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The connection of Chandragupta with the Nandas is well established (a point which Dr. Spooner recognises, page 417). You cannot call Chandragupta a Parsi and leave his reputed father (Nanda) a Hindu. The difficulty is solved by Dr. Spooner by declaring the Nandas also to have been Parsis. Nothing like proof, however, has been given to support the thesis. We have only this: "The latter (the later Nandas) were hated cordially, and is it not recorded that they exterminated all the Kshatriyas? If they are Persian invaders, this is sensible enough." As the Nandas were rich, it is asserted that they came as merchant princes first, and won their empire as the English did.' Suppositions piled upon suppositions prove no case. On the other hand, there is positive and contemporary evidence that the Nanda who was ruling when Alexander came was the son of a barber (Curtius, ix, 2, Diodorus, xciii). The Puranas in effect say the same. There is no opportunity for

Dr. Fleet's interpretation of the inscription has not been accepted. Dr. Spooner is literally right when he says there is no Moriya in that epigraph, for it has Muriya.

the Parsi Merchant-Prince of Dr. Spooner to claim and ascend the imperial throne upon which sat the Hindu barber.

In dealing with Chanakya Dr. Spooner (page 419) casually suggests that the Jyotish Vedānga is attributable to the Persian influence. But the Jyotish is astronomically dated in the twelfth century B.C., which is long before the birth of Persepolis and the Persian empire.

Internal evidence in the Artha Shastra perfectly disposes of any theory alleging a non-Brahman origin of the Mauryan chancellor. Chanakya enumerates the triple Vedas beginning with the Saman. Now it is a practice well-known to Vedic literature that a Brahman mentions his own Veda first. Chanakya was thus a Sama-vedin, and not an "Atharvan" as Dr. Spooner calls him (page 420). In fact Chanakya does not count the Atharva-Veda in his Trayi or the Vedic triple (Artha Shastra, page 7).

Dr. Spooner argues that medicine was associated with the Magians and as Chanakya practised medicine which (he says) the Brahman hated, Chanakya as a Brāhman is found 'in suspicious circumstances' when the curtain lifts'. It is undoubtedly evident from his book that the great chancellor knew medicine which he must have studied at Taxila, his home and the famoug

But there is not a shred

place for that science in ancient days. of evidence that he practised medicine. Such being the case it is not necessary to examine the general proposition whether Orthodox Brahmans in the fourth century B.C. did or did not practice medicine.

Chanakya's salutation to Sukra and Brihaspati in the beginning of his book is taken by Dr. Spooner to be encouraging' (I think, to his theory), as 'there is a distinctly astrological flavour about' it. Whether a distinct astrological flavour would help much the theory is a question which might be shelved, for the premise itself is wrong. Brihaspati and Sukra of Chanakya were not stars but human beings. They were the greatest authorities on Hindu politics; they have been mentioned in the Grihya Sutras and the Dharmasutras; and they have been copiously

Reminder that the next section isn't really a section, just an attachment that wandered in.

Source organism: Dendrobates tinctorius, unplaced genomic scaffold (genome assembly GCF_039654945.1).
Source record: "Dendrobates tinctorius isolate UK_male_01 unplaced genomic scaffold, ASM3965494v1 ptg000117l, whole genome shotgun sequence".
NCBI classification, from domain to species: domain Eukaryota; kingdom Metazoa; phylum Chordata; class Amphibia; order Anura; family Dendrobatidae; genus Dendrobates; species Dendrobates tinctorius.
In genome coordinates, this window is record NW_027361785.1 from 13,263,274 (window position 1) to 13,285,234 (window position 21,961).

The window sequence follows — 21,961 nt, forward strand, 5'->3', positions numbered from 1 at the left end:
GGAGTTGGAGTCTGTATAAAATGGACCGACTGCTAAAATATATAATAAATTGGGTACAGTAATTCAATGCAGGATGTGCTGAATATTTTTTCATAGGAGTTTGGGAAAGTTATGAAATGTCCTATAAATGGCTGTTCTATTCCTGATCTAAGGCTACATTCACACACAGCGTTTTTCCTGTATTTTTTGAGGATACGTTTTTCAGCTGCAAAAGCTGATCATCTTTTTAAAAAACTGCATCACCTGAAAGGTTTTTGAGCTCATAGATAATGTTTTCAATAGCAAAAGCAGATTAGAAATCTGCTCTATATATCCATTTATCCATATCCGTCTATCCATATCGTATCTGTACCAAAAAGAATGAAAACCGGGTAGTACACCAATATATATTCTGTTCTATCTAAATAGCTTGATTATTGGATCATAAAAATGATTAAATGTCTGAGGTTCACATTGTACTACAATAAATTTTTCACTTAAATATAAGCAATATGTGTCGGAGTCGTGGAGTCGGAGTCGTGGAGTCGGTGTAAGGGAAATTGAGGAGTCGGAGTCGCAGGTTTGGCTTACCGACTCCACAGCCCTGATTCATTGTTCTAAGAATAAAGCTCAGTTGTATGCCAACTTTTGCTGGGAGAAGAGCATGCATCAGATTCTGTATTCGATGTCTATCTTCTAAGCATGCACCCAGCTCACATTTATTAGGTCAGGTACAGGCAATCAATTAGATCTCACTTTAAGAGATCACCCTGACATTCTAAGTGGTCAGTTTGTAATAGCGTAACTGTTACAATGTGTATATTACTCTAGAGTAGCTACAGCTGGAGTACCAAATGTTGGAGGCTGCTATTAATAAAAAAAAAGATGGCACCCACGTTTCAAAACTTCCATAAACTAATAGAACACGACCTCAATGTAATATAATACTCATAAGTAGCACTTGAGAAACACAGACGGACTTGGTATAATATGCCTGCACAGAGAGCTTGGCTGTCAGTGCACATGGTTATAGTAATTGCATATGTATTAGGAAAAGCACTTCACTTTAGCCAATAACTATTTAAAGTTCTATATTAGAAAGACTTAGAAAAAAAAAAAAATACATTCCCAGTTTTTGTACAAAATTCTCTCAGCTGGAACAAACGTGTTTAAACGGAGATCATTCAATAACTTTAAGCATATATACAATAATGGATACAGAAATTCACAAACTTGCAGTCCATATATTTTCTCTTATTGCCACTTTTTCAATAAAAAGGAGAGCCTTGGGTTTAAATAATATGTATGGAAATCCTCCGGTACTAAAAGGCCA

quoted by Chanakya himself in 'the very book on the first page of which homage is done to them. Then it is more than doubtful that the invocation, as it appears, is ancient. We have only one manuscript of the Artha Shastra up to this time.

Great emphasis has been laid on Lokāyātā appearing in the course prescribed for the education of princes in the Artha Shastra because Lokayata, Dr. Spooner points out, is said to mean atheism (page 419). "If this be right Chanakya's orthodoxy is impugned at once." But 'impugned orthodoxy' does not turn a Brahman into a Parsi priest. Lokayata, however, did not mean atheism in ancient times. The matter has been discussed as early as 1899 by Professor Rhys Davids (Dialogues of the Buddha, ii, 166-172) who says: "The best working hypothesis to explain the above facts seems to be that about 500 B.C. the word Lokayata was used in a complimentary way as the name of a branch of Brahman learning ".

There are two more points urged as evidence of the Magian identity of Chanakya. The opening lines of chapter XII of the Artha Shastra are quoted. According to them orphans to be maintained by the State were to be taught astrology, palmistry, reading of augury, etc. Dr. Spooner thinks that no Hindu would have instituted such a curriculum; 'but it would be', he says, 'reasonable enough for a Magian minister of state'. If the heading of the chapter had been noticed, confusion would have been avoided. Chanakya treats astrology with contempt, not with Magian respect. He says that men for the secret service of police should be recruited from the ranks of orphans. They should be made astrologer-spies. The whole chapter is on the Institution of the Secret Service and such is the title of the chapter.

Dr. Spooner thinks that as Chanakya prescribes that the Royal Purohita must be a Brahman versed in the Atharvan and that he must be followed by king, Chanakya was a Parsi priest. But there is nothing Parsi in this. Orthodox authority even anterior to Chanakaya is unanimous that the